(b) The answer to our second question will depend on the two opinions cited above in answer to the first question.
1. According to Tosfos in Bava Basra and the Rishonim here (cited above in the second answer to the first question), our second question does not begin. When the Chachamim revoked the privilege of one who lends money with witnesses to collect from Lekuchos, they effectively annulled the Shi'abud of Karka, since the only outcome of the Shi'abud is to allow the collection of property that the borrower sold (in contrast to what we wrote in the question, that the Shi'abud refers also to some type of lien that makes the land more collectable than Metaltelin even when it is not sold). This indeed is the explicit view of the RITVA here, who writes that the Chachamim revoked the Shi'abud from the property through their power of "Hefker Beis Din Hefker," and of other Rishonim.

How can the Ritva say that the Chachamim took away the Shi'abud with "Hefker Beis Din?" If that is true, then why do we rule that a Milveh Ba'al Peh *may* be collected from heirs of the debtor? How is the debt collected from heirs if there is no Shi'abud on the Karka? (NACHALAS DAVID in Bava Metzia)

The answer seems to be that the Chachamim did not annul that part of the Shi'abud (with regard to collecting from the heirs). Nevertheless, the loan is not considered to be a land dispute, since the lender no longer relies on collecting from land, because he knows that the land can be withheld from him (by being sold) just as Metaltelin can be withheld from him. (M. Kornfeld)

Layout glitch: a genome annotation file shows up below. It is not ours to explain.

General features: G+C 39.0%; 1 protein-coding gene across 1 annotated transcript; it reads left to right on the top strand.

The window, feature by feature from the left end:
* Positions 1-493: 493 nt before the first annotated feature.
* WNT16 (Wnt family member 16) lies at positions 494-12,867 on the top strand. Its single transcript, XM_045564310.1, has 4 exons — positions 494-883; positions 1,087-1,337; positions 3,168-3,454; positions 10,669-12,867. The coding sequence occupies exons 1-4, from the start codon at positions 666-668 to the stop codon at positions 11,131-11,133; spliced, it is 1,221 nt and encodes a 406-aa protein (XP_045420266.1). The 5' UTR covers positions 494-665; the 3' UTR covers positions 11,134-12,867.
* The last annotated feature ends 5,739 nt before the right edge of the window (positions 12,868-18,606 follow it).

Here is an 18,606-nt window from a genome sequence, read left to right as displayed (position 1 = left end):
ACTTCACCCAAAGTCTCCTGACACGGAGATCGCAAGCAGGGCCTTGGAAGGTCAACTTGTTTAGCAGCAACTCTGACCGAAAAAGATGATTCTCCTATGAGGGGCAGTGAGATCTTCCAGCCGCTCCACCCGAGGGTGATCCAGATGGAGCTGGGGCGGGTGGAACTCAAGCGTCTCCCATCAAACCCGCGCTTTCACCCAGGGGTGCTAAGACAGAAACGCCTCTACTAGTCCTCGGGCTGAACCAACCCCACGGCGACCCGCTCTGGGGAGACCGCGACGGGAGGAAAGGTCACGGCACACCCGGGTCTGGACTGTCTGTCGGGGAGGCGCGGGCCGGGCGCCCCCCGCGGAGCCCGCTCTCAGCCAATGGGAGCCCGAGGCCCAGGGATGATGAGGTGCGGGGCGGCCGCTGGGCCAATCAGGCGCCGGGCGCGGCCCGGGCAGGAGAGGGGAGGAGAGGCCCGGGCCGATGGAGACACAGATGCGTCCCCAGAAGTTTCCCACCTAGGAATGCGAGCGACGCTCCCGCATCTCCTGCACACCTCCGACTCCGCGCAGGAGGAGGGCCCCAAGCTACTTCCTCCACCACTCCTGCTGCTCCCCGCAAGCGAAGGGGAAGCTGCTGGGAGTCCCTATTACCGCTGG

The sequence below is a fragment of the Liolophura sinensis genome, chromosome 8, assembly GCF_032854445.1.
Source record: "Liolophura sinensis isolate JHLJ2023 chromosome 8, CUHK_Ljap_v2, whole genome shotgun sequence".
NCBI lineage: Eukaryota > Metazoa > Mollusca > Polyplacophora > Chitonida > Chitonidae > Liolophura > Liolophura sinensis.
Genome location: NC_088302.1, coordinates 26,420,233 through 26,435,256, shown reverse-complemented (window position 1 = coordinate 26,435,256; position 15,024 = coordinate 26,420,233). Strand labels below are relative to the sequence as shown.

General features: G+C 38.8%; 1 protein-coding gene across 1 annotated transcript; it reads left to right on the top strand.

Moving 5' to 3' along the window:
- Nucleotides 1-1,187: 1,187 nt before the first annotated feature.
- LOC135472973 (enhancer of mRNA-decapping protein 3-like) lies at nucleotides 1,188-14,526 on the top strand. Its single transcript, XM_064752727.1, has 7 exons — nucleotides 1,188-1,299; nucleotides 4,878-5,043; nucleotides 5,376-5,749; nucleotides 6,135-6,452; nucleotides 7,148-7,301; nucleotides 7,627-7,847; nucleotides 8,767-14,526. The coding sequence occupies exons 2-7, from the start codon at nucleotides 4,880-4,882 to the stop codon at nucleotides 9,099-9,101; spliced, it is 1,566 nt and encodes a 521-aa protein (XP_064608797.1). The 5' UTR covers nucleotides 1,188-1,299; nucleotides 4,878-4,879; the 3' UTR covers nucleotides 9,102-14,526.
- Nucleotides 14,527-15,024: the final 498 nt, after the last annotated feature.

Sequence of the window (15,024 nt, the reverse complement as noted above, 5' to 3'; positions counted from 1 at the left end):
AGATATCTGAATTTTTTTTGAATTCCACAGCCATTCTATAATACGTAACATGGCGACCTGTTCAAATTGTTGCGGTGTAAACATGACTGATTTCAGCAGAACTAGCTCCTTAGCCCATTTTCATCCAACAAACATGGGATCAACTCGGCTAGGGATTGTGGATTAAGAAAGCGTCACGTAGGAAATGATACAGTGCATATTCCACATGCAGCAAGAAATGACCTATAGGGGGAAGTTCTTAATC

2. Tosfos in Bava Metzia, however, apparently follows his opinion there that the definition of Shi'abud Karka'os is that land is a form of a Mashkon or Arev for the repayment of the loan. Therefore, even if the land cannot be collected from the Lekuchos, the dispute should still be considered a land dispute. (See TOSFOS REBBI AKIVA EIGER to Shevuos 5:1 and 6:38.)

Tosfos writes, therefore, that the only case in which a Korban will be brought for Shevu'as ha'Pikadon when a person denies owing a Milveh Ba'al Peh (even after the Chachamim took away the rights of Shi'abud) is a case in which the borrower has no land that is still in his possession (Benei Chorin) at the time of his Shevu'ah. (Obviously, if the lender decided to forego the Shi'abud, the borrower will also be Chayav for Shevu'as ha'Pikadon.)